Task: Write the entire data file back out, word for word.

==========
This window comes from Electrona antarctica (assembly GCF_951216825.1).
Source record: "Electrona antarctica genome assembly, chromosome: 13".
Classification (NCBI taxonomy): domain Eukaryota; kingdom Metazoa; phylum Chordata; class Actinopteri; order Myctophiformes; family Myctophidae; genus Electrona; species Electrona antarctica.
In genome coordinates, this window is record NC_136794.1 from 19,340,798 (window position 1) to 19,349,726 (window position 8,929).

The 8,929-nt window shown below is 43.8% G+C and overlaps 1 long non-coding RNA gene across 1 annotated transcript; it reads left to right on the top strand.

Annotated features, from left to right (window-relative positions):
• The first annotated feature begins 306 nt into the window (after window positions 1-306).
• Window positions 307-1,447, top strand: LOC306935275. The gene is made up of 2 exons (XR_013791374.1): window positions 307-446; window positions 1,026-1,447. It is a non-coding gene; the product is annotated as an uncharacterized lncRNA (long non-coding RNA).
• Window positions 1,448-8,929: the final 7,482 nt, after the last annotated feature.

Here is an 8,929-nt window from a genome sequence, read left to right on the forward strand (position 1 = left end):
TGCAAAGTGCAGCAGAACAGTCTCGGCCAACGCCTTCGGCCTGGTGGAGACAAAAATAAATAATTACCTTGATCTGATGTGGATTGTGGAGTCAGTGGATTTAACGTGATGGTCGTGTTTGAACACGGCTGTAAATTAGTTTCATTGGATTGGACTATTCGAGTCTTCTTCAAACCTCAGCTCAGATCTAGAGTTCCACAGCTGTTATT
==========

This window comes from Electrona antarctica (assembly GCF_951216825.1).
Source record: "Electrona antarctica genome assembly, chromosome: 13".
Classification (NCBI taxonomy): domain Eukaryota; kingdom Metazoa; phylum Chordata; class Actinopteri; order Myctophiformes; family Myctophidae; genus Electrona; species Electrona antarctica.
In genome coordinates, this window is record NC_136794.1 from 19,340,798 (window position 1) to 19,349,726 (window position 8,929).

The 8,929-nt window shown below is 43.8% G+C and overlaps 1 long non-coding RNA gene across 1 annotated transcript; it reads left to right on the top strand.

Annotated features, from left to right (window-relative positions):
• The first annotated feature begins 306 nt into the window (after window positions 1-306).
• Window positions 307-1,447, top strand: LOC306935275. The gene is made up of 2 exons (XR_013791374.1): window positions 307-446; window positions 1,026-1,447. It is a non-coding gene; the product is annotated as an uncharacterized lncRNA (long non-coding RNA).
• Window positions 1,448-8,929: the final 7,482 nt, after the last annotated feature.

Here is an 8,929-nt window from a genome sequence, read left to right on the forward strand (position 1 = left end):
TGCAAAGTGCAGCAGAACAGTCTCGGCCAACGCCTTCGGCCTGGTGGAGACAAAAATAAATAATTACCTTGATCTGATGTGGATTGTGGAGTCAGTGGATTTAACGTGATGGTCGTGTTTGAACACGGCTGTAAATTAGTTTCATTGGATTGGACTATTCGAGTCTTCTTCAAACCTCAGCTCAGATCTAGAGTTCCACAGCTGTTATT